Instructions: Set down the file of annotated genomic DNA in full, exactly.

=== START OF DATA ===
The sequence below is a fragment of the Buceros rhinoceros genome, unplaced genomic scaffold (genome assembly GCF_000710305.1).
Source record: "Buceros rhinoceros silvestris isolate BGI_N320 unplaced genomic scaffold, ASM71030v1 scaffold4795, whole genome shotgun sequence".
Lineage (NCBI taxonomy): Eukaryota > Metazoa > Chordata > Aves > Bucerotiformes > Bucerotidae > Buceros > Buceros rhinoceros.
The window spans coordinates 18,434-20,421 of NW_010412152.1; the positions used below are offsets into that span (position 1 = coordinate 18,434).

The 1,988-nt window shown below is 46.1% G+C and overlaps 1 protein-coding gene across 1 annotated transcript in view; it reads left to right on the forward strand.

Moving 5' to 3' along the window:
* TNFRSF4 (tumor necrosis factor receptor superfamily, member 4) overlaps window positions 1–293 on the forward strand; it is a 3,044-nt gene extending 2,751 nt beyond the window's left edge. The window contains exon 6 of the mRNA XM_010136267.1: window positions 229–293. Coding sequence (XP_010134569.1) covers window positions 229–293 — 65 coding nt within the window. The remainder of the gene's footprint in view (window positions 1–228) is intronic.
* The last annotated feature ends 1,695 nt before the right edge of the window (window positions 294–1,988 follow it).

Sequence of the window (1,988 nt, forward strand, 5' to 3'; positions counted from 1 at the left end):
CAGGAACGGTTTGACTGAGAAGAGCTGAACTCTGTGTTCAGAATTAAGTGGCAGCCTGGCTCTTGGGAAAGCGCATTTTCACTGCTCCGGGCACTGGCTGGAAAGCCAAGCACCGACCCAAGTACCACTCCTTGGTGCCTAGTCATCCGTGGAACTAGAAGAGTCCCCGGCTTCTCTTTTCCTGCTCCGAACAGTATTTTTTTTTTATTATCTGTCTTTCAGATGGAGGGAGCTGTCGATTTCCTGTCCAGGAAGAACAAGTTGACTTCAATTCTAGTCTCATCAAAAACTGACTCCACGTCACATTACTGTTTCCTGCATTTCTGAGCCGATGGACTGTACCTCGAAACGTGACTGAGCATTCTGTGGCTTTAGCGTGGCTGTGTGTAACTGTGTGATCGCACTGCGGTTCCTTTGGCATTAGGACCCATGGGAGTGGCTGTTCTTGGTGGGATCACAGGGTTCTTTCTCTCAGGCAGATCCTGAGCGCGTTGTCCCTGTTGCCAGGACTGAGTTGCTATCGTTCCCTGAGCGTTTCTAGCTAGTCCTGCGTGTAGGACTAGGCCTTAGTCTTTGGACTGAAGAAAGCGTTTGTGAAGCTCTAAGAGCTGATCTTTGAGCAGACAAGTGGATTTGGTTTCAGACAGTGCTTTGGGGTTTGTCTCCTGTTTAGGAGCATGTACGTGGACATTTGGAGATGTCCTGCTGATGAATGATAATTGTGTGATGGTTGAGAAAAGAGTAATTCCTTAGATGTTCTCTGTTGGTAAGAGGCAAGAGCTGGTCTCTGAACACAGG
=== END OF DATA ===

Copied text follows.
The sequence below is a fragment of the Buceros rhinoceros genome, unplaced genomic scaffold (genome assembly GCF_000710305.1).
Source record: "Buceros rhinoceros silvestris isolate BGI_N320 unplaced genomic scaffold, ASM71030v1 scaffold4795, whole genome shotgun sequence".
Lineage (NCBI taxonomy): Eukaryota > Metazoa > Chordata > Aves > Bucerotiformes > Bucerotidae > Buceros > Buceros rhinoceros.
The window spans coordinates 18,434-20,421 of NW_010412152.1; the positions used below are offsets into that span (position 1 = coordinate 18,434).

The 1,988-nt window shown below is 46.1% G+C and overlaps 1 protein-coding gene across 1 annotated transcript in view; it reads left to right on the forward strand.

Moving 5' to 3' along the window:
* TNFRSF4 (tumor necrosis factor receptor superfamily, member 4) overlaps window positions 1–293 on the forward strand; it is a 3,044-nt gene extending 2,751 nt beyond the window's left edge. The window contains exon 6 of the mRNA XM_010136267.1: window positions 229–293. Coding sequence (XP_010134569.1) covers window positions 229–293 — 65 coding nt within the window. The remainder of the gene's footprint in view (window positions 1–228) is intronic.
* The last annotated feature ends 1,695 nt before the right edge of the window (window positions 294–1,988 follow it).

Sequence of the window (1,988 nt, forward strand, 5' to 3'; positions counted from 1 at the left end):
CAGGAACGGTTTGACTGAGAAGAGCTGAACTCTGTGTTCAGAATTAAGTGGCAGCCTGGCTCTTGGGAAAGCGCATTTTCACTGCTCCGGGCACTGGCTGGAAAGCCAAGCACCGACCCAAGTACCACTCCTTGGTGCCTAGTCATCCGTGGAACTAGAAGAGTCCCCGGCTTCTCTTTTCCTGCTCCGAACAGTATTTTTTTTTTATTATCTGTCTTTCAGATGGAGGGAGCTGTCGATTTCCTGTCCAGGAAGAACAAGTTGACTTCAATTCTAGTCTCATCAAAAACTGACTCCACGTCACATTACTGTTTCCTGCATTTCTGAGCCGATGGACTGTACCTCGAAACGTGACTGAGCATTCTGTGGCTTTAGCGTGGCTGTGTGTAACTGTGTGATCGCACTGCGGTTCCTTTGGCATTAGGACCCATGGGAGTGGCTGTTCTTGGTGGGATCACAGGGTTCTTTCTCTCAGGCAGATCCTGAGCGCGTTGTCCCTGTTGCCAGGACTGAGTTGCTATCGTTCCCTGAGCGTTTCTAGCTAGTCCTGCGTGTAGGACTAGGCCTTAGTCTTTGGACTGAAGAAAGCGTTTGTGAAGCTCTAAGAGCTGATCTTTGAGCAGACAAGTGGATTTGGTTTCAGACAGTGCTTTGGGGTTTGTCTCCTGTTTAGGAGCATGTACGTGGACATTTGGAGATGTCCTGCTGATGAATGATAATTGTGTGATGGTTGAGAAAAGAGTAATTCCTTAGATGTTCTCTGTTGGTAAGAGGCAAGAGCTGGTCTCTGAACACAGG